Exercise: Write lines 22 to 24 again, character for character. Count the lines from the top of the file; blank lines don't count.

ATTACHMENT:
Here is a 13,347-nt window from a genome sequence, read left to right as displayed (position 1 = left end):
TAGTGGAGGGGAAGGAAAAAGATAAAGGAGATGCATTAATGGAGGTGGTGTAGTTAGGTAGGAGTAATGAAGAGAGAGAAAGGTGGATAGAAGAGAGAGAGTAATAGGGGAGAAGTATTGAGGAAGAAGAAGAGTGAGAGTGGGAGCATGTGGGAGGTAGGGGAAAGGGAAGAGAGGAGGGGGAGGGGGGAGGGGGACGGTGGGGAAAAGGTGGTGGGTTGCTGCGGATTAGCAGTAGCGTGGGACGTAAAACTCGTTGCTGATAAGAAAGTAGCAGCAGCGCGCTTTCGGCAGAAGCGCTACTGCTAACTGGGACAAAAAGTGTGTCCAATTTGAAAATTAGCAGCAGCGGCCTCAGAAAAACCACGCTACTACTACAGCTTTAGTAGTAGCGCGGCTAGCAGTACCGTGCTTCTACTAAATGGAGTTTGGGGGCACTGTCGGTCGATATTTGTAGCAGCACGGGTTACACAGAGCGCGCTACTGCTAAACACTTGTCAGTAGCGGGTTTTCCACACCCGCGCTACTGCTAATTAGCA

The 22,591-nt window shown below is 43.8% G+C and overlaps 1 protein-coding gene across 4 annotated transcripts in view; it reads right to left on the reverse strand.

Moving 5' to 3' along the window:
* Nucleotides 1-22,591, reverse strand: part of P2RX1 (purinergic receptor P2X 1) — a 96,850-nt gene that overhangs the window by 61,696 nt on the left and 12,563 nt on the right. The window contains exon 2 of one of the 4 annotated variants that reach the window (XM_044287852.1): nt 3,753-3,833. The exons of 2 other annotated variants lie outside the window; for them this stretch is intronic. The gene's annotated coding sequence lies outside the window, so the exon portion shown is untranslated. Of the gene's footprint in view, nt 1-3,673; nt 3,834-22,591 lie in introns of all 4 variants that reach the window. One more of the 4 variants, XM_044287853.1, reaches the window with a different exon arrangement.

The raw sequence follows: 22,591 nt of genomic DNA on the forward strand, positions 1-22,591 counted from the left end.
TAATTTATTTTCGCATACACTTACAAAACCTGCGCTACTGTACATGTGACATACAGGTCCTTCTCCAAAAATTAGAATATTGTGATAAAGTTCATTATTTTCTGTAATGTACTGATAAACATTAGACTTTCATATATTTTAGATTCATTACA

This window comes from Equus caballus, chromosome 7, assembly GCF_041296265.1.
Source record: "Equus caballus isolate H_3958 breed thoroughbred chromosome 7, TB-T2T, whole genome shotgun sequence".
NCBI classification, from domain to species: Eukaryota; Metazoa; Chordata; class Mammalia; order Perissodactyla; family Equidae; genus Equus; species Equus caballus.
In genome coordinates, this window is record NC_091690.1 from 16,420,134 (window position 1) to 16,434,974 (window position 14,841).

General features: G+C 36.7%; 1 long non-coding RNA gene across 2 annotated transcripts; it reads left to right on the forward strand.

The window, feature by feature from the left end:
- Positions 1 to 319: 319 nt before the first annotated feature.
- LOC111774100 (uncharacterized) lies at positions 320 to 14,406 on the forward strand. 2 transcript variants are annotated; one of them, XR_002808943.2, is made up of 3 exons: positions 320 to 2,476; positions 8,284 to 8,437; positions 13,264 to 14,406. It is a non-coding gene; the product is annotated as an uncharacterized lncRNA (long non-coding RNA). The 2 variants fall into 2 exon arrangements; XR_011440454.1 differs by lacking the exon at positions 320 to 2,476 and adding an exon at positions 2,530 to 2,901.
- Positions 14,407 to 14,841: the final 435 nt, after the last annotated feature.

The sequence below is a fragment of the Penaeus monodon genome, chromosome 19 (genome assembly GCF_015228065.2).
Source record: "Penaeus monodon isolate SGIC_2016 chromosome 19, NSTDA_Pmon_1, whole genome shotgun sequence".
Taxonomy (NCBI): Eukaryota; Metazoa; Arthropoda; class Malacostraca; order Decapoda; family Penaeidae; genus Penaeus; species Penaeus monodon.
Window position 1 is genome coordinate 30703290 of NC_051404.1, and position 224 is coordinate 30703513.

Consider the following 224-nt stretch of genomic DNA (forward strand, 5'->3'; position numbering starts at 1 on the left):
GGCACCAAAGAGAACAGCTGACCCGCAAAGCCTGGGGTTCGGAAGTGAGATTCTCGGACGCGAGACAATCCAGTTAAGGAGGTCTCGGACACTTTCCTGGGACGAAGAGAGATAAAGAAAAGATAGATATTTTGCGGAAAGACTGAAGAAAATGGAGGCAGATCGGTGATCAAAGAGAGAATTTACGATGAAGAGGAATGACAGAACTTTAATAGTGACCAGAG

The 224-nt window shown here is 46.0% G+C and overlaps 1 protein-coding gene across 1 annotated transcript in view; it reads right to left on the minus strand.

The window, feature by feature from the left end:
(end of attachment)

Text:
GGCACCAAAGAGAACAGCTGACCCGCAAAGCCTGGGGTTCGGAAGTGAGATTCTCGGACGCGAGACAATCCAGTTAAGGAGGTCTCGGACACTTTCCTGGGACGAAGAGAGATAAAGAAAAGATAGATATTTTGCGGAAAGACTGAAGAAAATGGAGGCAGATCGGTGATCAAAGAGAGAATTTACGATGAAGAGGAATGACAGAACTTTAATAGTGACCAGAG

The 224-nt window shown here is 46.0% G+C and overlaps 1 protein-coding gene across 1 annotated transcript in view; it reads right to left on the minus strand.

The window, feature by feature from the left end: